La Cabane was the first wine store in Hong Kong to import natural wines back in 2010. Co-founder and restaurateur Cristobal Huneeus explains how the scene has changed over time, what makes wine ‘natural’ and how he judges a bottle.
A little background
Cristobal Huneeus — the co-owner of La Cabane and Bayta — has always had a thing for wine. The restaurateur, who is half-French half-Chilean, grew up in France and later traveled around Japan as a marketing and events manager. He didn’t find his way to the wine industry until he moved to Hong Kong six years ago, only to discover a dearth of natural wines.
How’d you find yourself in Hong Kong?
My wife and I were based in Japan for a few years, and we made a conscious decision to move to Hong Kong nearly 6 years ago. I was interested in getting involved in the food and beverage industry, and met with business partner Karim Hadjadj who had started promoting natural wine in Hong Kong. When we started six years ago, it was non-existent.
Anything in particular you miss about France?
I always miss my mom’s rabbit pate en croute and every time I go home, she makes it for me — it’s shredded rabbit with pate in a crust. Inside you find some spices, herbs, and gelatin made from the bones of veal. So good!
My mom does what we call “cuisine bourgeoise”: it’s traditional, sometimes heavy, using cream and butter and wine of course. But since she has traveled a lot, she makes it her own and doesn’t follow the recipe. Her bookshelf in the kitchen is dedicated to cookbooks from around the world.
What’s the difference between biodynamic wines, and natural, and all the rest?
If we break down it into three simple principles: you’ve got organic wine, made of organic grapes. This can be natural, non-intrusive or just normal commercial; then you have biodynamic, which means you grow your wines following the concept of the tides and moon cycle, and you grow it in a way that’s in tune with nature. Some people call it sorcery; others will just say that you should take these things into account. Then you have the vinification aspects: natural or biodynamic wines don’t use any chemicals to grow the vines. The concept of “pure fermented grape juice” describes natural wine quite well — organic-grown grapes and a natural-wine making process.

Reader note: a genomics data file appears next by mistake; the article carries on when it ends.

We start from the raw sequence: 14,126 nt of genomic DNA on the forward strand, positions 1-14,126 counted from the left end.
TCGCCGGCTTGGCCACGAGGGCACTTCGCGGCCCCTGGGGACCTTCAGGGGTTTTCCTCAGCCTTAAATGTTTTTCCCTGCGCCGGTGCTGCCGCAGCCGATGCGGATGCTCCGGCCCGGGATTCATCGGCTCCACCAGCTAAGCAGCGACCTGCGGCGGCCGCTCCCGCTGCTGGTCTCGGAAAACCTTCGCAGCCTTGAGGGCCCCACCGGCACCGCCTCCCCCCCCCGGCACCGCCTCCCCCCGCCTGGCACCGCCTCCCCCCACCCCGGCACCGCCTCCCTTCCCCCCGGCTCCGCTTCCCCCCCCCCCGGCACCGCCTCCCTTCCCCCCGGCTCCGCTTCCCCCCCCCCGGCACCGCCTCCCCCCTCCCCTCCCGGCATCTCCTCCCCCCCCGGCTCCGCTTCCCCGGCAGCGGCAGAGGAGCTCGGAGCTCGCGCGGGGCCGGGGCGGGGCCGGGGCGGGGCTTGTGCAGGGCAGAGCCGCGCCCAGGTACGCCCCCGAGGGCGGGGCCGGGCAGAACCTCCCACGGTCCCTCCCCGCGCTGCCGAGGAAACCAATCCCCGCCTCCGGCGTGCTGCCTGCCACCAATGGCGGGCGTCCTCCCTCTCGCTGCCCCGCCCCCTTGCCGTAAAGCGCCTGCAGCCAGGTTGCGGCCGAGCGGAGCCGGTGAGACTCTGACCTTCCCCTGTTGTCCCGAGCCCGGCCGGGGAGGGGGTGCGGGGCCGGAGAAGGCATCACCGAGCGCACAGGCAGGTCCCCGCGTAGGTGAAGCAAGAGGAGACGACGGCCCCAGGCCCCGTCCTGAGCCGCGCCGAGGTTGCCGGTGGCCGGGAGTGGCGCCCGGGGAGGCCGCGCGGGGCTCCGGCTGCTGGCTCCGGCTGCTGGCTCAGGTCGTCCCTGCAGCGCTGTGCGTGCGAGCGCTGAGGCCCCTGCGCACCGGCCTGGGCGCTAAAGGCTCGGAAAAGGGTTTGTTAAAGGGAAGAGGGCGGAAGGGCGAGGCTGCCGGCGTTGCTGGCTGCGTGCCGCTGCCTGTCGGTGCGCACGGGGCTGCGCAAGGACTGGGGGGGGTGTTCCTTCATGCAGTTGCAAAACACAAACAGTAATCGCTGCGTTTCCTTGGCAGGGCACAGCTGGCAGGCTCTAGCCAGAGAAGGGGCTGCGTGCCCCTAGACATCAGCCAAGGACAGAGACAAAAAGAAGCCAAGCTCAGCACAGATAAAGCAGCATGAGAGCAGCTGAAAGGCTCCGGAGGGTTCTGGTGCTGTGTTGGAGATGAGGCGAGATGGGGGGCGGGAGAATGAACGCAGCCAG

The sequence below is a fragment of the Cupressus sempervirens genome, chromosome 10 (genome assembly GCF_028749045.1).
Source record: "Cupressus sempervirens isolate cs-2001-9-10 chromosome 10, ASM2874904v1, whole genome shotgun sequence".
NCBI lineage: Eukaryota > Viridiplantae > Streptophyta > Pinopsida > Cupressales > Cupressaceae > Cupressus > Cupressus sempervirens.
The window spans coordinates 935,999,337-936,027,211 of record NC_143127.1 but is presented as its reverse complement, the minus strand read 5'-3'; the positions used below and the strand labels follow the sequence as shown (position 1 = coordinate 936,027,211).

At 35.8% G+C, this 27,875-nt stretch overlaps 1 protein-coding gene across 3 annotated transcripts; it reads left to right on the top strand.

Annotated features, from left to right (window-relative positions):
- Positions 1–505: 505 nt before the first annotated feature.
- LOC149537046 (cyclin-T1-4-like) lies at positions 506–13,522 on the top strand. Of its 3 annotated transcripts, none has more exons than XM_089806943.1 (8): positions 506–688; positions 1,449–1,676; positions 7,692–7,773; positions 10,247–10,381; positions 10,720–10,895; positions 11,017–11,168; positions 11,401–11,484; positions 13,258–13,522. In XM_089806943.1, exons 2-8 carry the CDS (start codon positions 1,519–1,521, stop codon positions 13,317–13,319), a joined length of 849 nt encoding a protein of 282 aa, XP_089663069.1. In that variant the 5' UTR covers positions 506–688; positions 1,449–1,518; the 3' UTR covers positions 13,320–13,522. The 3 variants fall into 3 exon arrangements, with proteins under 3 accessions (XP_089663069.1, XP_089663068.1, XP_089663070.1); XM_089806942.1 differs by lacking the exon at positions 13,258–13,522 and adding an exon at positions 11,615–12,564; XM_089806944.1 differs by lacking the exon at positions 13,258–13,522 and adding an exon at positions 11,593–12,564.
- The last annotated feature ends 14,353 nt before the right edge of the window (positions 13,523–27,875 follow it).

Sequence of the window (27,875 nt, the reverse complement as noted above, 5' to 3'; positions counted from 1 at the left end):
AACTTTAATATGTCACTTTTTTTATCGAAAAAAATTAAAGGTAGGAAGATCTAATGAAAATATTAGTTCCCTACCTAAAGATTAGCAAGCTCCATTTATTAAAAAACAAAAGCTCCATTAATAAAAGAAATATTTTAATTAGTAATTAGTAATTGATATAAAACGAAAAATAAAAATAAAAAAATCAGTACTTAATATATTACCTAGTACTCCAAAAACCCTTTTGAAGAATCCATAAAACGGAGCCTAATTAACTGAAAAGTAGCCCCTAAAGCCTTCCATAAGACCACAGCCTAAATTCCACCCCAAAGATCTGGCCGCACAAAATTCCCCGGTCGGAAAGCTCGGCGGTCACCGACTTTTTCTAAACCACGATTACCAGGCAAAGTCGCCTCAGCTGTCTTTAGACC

What’s special about natural wine?
Before knowing that it was done in any natural way, I was drinking natural wine. What I like with natural wine, is the specificity of varietals. With the changes in winemaking in France in the last 200 years, France has lost a lot of what the Italians still have: the original grape varieties. Whether you go to Puglia or Emilia Romagna, you have a valley where grapes only grow there. In France, we had that for a long time but then we lost it to the big five international varietals.
For the last 20 years, a lot of these local specificities have come back and winemakers have, for example, tried to show that pinot d’aunis grows better in the Loire Valley — and it’s seen as a grape with no value or interest, but now it has come back and is getting more respect.
And what are some other ways winemakers are making their wines?
A lot of people are just used to a product that’s called wine. It’s been industrialized and I’ve been in countries where you have 5 kilometers of vines with machines in the middle spraying various products on them. Spraying them all year long, 10 times a day, just to kill every germ and insect. To do what? To produce a huge quantity and end up with massive production that’s trash.
What wines are you excited about right now?
There’s the traditional but not-as-known countries of wine – such as Georgia. Not Georgia in the US, but the country. It has 5,000 years of wine history. The local grapes there, some are very ancient. They are special, very unique – and funnily enough not a hard sell because they’re a curiosity, and wine geeks want to try them!
How do you judge a wine?
To me if it’s good it means you can finish the bottle on your own and want to start another one!
Read more from our Dishin’ the Dirt series.